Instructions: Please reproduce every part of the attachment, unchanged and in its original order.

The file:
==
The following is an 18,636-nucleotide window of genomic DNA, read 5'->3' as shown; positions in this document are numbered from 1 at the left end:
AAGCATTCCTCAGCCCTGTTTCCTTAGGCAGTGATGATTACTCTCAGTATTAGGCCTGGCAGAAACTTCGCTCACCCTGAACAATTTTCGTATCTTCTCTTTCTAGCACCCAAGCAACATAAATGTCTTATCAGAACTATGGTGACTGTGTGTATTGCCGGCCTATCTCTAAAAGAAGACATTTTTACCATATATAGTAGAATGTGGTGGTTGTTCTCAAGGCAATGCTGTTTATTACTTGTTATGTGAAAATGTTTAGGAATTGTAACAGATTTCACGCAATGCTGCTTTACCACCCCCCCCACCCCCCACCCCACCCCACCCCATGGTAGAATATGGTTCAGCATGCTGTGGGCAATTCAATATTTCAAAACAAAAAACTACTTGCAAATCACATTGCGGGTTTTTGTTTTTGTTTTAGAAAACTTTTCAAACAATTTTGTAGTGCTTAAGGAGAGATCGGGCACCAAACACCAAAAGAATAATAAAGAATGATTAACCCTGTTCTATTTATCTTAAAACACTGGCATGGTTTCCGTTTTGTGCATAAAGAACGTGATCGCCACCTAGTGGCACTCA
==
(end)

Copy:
The following is an 18,636-nucleotide window of genomic DNA, read 5'->3' as shown; positions in this document are numbered from 1 at the left end:
AAGCATTCCTCAGCCCTGTTTCCTTAGGCAGTGATGATTACTCTCAGTATTAGGCCTGGCAGAAACTTCGCTCACCCTGAACAATTTTCGTATCTTCTCTTTCTAGCACCCAAGCAACATAAATGTCTTATCAGAACTATGGTGACTGTGTGTATTGCCGGCCTATCTCTAAAAGAAGACATTTTTACCATATATAGTAGAATGTGGTGGTTGTTCTCAAGGCAATGCTGTTTATTACTTGTTATGTGAAAATGTTTAGGAATTGTAACAGATTTCACGCAATGCTGCTTTACCACCCCCCCCACCCCCCACCCCACCCCACCCCATGGTAGAATATGGTTCAGCATGCTGTGGGCAATTCAATATTTCAAAACAAAAAACTACTTGCAAATCACATTGCGGGTTTTTGTTTTTGTTTTAGAAAACTTTTCAAACAATTTTGTAGTGCTTAAGGAGAGATCGGGCACCAAACACCAAAAGAATAATAAAGAATGATTAACCCTGTTCTATTTATCTTAAAACACTGGCATGGTTTCCGTTTTGTGCATAAAGAACGTGATCGCCACCTAGTGGCACTCA